If it is subsequently discovered that a company has business relations with a PEP that has come to light under criminal law, it will be included in the investigation by the prosecution authorities. This can result not only in serious reputational damage, but also in criminal sanctions (fines, etc.). Therefore, a company that does not subject its business partners to regular or only rudimentary PEP audits runs a high economic risk.

According to the German Anti-Money-Laundering-Act (GwG), the PEP check is one of the internal due diligence obligations of companies that must be implemented. Basically, according to §10.3, §11.1, 2 of the German GwG, the check must be carried out before the business relationship is fully established if it must be assumed based on facts that assets related to the business relationship relate to criminal financing or money laundering. As a rule, this applies more to larger and well-connected companies than to small businesses and shops.

If there is a duty to identify politically exposed persons, a mere questioning of the contracting parties is usually sufficient. However, if the precise activities of a company suggest that regular contact with PEP could occur, it is advisable to carry out regular and comprehensive checks with government databases due to the increased risk. These are both national and international sanctions list as well as blacklists and watchlists. These so-called PEP lists list all persons who meet the characteristics of a politically exposed person.

If there is a positive match, one speaks of an increased risk of money laundering on the part of the business partner. This must be reported to a law enforcement agency and the Federal Criminal Police Office after closer examination. Failure to comply with this obligation is a violation of the Administrative Offences Act (German Ordnungswidrigkeitsgesetz – OwiG) – in which case fines of up to €100,000.

Positive indications of the existence of a PEP by no means mean that business contacts must be broken off – a mere risk does not yet mean that criminal offences have been committed by the politically exposed person or will be committed in the near future. In any case, however, the company must establish an efficient risk management and fulfil the “increased due diligence obligations” listed in § 6.2 of the German Anti-Money- Laundering-Act (GwG). These include, among others:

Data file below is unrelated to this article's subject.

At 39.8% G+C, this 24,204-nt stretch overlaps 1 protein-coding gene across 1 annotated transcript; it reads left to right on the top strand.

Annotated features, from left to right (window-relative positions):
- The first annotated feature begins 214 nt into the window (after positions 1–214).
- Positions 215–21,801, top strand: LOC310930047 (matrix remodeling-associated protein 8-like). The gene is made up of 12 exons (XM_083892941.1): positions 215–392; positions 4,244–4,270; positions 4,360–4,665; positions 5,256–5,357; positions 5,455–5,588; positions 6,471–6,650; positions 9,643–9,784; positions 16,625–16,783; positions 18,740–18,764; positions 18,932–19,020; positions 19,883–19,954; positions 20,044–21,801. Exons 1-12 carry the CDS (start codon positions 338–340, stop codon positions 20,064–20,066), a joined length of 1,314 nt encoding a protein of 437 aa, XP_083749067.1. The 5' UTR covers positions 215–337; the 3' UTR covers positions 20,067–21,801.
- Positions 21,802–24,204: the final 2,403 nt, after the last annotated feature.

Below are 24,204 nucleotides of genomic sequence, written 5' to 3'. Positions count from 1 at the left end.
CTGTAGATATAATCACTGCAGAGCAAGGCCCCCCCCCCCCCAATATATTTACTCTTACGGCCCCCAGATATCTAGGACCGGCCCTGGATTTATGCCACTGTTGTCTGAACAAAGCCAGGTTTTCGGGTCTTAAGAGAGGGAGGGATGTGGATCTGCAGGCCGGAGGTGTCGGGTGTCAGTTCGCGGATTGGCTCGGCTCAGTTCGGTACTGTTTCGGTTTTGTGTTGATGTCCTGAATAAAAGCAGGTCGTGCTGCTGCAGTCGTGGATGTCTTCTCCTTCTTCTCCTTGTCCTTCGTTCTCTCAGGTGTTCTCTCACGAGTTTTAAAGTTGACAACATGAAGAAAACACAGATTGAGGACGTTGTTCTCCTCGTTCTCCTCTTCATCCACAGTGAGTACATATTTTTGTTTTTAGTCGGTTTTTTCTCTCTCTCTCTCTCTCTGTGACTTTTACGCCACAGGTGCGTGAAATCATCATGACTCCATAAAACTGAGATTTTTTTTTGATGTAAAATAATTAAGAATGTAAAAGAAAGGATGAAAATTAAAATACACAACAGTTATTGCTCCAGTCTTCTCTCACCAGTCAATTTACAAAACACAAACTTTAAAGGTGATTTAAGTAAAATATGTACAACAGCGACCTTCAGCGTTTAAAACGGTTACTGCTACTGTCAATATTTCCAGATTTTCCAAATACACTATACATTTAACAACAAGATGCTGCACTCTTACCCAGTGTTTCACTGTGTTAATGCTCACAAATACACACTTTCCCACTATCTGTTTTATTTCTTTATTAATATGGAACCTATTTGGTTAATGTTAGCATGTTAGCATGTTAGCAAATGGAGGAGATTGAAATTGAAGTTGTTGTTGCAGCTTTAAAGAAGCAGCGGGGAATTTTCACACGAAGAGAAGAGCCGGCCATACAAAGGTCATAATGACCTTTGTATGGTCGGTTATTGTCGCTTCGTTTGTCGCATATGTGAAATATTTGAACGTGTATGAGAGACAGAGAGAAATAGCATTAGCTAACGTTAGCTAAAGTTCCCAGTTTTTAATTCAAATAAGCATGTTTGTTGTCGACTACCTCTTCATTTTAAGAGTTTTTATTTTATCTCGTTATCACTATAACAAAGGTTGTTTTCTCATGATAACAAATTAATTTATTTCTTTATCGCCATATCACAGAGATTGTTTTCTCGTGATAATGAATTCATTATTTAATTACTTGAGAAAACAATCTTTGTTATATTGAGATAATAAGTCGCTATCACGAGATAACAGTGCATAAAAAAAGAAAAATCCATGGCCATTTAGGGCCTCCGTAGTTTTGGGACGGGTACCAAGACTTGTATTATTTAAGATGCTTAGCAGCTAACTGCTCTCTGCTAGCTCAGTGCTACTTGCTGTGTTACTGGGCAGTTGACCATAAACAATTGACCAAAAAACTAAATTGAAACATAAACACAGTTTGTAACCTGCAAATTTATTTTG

• regular personal meetings with the politically exposed person
  • detailed examination of their (business) environment
  • close examination of all transactions

The business partner identified as a politically exposed person has a statutory duty to cooperate. This means that he must provide comprehensive information upon request – for example, about the origin of the funds he channelled into the business relationship. If the duty to cooperate is not fulfilled, the continuation of the business relationship should be put to the test and, if necessary, terminated – the risk is too high that illegal activities are to be concealed by withholding information. In this case, a suspicious activity report in the sense of §11 German GwG should also be made to the competent law enforcement agency.

If a company underestimates the importance of subjecting its business contacts to regular PEP checks, it is acting with gross negligence and runs the risk of being subjected to criminal sanctions when conducting business with members of the PEP risk group – whether consciously or unconsciously. The fact that the comparison of individual names with the constantly updated sanctions lists and PEP lists takes a lot of time, means a lot of work and requires a legally sound interpretation of the results should not be a deterrent. However, in order to save time and personnel resources, Trustnet.Trade can help you. With the help of the online-based solution, all business contacts are regularly checked for classification as PEP. This way, you no longer run the risk of overlooking entries or missing updates to PEP lists – you always stay up to date. Your PEP check workload is significantly minimised, and you only need to act if there have been hits and Trustnet.Trade has notified you. If the PEP check does not deliver any results, you can fully concentrate on your main business.

Screening of Employees and Freelancers